For women in the workplace, "equity can't wait"

This pandemic has disproportionately affected women, according to a new report by Statistics Canada, prompting talk of a 'shecession'

For women in the workplace, "equity can't wait"
“We can do so much more as we continue to inspire and build strong, confident females in the workplace.”

A new report by Statistics Canada has revealed that job losses due to the pandemic have been more severe for women than for men.

The report, which details stats from March 2020 to Feb 2021, shows that women accounted for 53.7 per cent of year-over-year employment losses.

This is just another in a series of reports which highlight how devastating the pandemic has been for women and the advancement of gender equality (and equity) in the workplace.

And these losses have affected a number of industries. For example, in July last year the International Federation of Journalists (IFJ) released survey results which found that COVID-19 had increased gender inequalities in the media.

This is also the case in the OHS sector, where female workers say that they can often be the only woman in the room – not to mention the lack of adequate PPE for women.

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A ‘shecession’

The pandemic has hit sectors like hospitality, personal care and retail hard – sectors where female workers are heavily present. With at-home schooling a reality for most parents, it also seems as if women have had to bear the brunt of caregiving.

Times of crisis have often reshuffled the deck when it comes to gender equality – for better or for worse.

During WWII for example, massive amounts of women entered the workforce to contribute to the war efforts while men had been sent to fight at the frontlines.

These gains were short-lived however, as post-war social norms largely forced women back into the domestic sphere where they were expected to perform the traditional role of mother and wife.

Interestingly, recession periods in the 1970s disproportionately affected men due to the fact that heavy industries such as construction and manufacturing were harder hit – and these are sectors in which male workers are heavily represented.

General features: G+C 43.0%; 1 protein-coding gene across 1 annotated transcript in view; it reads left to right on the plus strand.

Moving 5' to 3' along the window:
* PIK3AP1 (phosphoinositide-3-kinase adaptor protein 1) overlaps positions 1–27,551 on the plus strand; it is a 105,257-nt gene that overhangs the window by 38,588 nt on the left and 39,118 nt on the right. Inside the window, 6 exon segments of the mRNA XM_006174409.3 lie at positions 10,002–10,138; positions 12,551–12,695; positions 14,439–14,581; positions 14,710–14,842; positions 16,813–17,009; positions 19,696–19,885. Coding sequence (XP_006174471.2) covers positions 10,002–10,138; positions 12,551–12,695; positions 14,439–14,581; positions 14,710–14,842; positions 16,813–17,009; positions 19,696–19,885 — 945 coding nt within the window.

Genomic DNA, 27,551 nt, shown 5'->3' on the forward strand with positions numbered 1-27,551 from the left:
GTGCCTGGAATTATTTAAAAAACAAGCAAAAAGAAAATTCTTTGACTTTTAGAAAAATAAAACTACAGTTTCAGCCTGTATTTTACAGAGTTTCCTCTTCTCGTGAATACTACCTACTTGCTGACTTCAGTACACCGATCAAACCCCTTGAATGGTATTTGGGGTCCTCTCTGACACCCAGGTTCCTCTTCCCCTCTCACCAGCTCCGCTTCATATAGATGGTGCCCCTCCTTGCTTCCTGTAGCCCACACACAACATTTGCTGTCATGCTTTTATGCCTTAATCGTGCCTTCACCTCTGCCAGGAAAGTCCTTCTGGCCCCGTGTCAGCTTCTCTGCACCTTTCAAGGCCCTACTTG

Financial crises have always affected women in some way.

“Historically, economic recessions have placed a disproportionate burden on women. Women are more likely than men to be in vulnerable jobs, to be under-employed or without a job, to lack social protection, and to have limited access to and control over economic and financial resources,” said Sha Zukang, then Under-Secretary-General for Economic and Social Affairs, during the financial crisis in 2009.

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Female leadership

Though government rules and regulations may have some effect, the onus is mainly on businesses and organizations to improve their workplace culture to make them safe and inclusive for women, as well as provide equal opportunities when it comes to pay and promotions. 

And while women are more and more present in the workplace, they are frequently absent in leadership and managerial roles.

Osler’s 2020 report on diversity and leadership at Canadian public companies, for example, says that women only hold 21.5 per cent of all board seats among all companies listed on the Toronto Stock Exchange (TSX).

A Symposium on Women and the Workplace held at the University of Toronto's Rotman School of Management in May 2019 revealed that women remain under-represented in STEM (23 per cent), entrepreneurs (29 per cent) and political leaders (29 per cent).